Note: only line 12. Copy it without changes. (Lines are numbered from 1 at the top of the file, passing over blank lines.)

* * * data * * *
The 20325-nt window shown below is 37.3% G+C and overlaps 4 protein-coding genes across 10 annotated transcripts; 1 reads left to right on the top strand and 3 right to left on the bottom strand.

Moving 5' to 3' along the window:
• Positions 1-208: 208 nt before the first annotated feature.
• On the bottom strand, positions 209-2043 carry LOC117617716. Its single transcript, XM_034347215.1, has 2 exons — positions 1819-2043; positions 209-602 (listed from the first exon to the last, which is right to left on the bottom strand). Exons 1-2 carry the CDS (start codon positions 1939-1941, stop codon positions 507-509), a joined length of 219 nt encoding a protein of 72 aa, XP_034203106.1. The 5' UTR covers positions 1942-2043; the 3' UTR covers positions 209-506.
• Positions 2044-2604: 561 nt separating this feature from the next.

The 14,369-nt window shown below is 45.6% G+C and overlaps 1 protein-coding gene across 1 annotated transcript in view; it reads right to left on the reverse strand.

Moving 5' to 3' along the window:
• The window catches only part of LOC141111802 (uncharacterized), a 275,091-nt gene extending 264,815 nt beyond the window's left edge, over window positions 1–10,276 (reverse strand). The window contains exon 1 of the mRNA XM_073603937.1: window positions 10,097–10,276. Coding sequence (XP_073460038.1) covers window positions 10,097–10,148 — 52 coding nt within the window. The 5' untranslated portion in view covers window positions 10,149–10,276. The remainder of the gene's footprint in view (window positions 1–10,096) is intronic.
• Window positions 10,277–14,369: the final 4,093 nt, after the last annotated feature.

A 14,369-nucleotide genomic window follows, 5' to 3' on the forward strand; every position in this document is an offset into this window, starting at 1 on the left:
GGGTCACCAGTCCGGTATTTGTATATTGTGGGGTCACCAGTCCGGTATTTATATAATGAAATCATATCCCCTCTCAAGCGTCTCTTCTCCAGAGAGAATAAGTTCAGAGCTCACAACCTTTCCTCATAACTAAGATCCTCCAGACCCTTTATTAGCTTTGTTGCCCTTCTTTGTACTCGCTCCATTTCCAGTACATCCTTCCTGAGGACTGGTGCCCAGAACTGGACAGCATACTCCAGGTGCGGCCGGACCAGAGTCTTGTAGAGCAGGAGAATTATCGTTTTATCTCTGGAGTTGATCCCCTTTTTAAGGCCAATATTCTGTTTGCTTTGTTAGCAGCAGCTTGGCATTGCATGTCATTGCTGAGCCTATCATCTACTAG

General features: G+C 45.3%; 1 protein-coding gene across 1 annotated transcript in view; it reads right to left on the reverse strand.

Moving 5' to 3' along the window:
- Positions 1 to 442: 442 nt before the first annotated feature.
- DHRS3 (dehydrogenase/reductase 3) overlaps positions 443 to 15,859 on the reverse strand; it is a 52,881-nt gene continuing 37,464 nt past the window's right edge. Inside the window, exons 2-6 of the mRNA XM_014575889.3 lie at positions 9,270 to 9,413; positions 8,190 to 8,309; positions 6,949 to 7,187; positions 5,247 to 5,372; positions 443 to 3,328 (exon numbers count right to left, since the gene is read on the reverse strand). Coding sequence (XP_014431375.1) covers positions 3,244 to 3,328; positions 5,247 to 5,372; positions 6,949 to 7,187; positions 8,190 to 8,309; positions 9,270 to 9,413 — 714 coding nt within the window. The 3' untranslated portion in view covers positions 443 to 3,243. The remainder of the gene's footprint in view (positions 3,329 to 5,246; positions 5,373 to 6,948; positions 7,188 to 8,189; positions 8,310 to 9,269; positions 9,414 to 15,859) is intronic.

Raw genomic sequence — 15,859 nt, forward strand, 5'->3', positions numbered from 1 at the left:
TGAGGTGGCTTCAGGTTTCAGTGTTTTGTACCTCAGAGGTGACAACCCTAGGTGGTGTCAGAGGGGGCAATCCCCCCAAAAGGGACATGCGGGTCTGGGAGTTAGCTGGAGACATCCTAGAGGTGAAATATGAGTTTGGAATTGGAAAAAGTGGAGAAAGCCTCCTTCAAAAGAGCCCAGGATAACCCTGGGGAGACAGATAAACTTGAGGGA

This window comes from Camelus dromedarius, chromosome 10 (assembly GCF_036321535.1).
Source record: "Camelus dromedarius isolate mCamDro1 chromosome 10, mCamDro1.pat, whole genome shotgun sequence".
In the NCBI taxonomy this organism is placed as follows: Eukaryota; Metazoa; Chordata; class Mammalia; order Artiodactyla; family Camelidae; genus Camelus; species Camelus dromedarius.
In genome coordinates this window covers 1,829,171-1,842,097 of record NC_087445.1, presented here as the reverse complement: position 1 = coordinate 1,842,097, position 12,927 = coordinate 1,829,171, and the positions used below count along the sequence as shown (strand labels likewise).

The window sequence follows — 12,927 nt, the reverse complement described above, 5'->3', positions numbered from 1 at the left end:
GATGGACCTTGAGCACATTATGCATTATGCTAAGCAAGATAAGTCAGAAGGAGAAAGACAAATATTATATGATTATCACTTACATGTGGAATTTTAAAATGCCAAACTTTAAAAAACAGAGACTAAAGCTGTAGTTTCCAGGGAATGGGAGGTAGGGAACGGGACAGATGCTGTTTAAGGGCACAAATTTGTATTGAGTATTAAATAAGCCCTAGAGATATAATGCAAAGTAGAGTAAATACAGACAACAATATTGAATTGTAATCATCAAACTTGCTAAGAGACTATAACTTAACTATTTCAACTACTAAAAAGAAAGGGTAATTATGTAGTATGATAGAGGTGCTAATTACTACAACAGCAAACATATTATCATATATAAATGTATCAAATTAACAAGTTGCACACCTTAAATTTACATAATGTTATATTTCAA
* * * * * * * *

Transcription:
General features: G+C 45.3%; 1 protein-coding gene across 1 annotated transcript in view; it reads right to left on the reverse strand.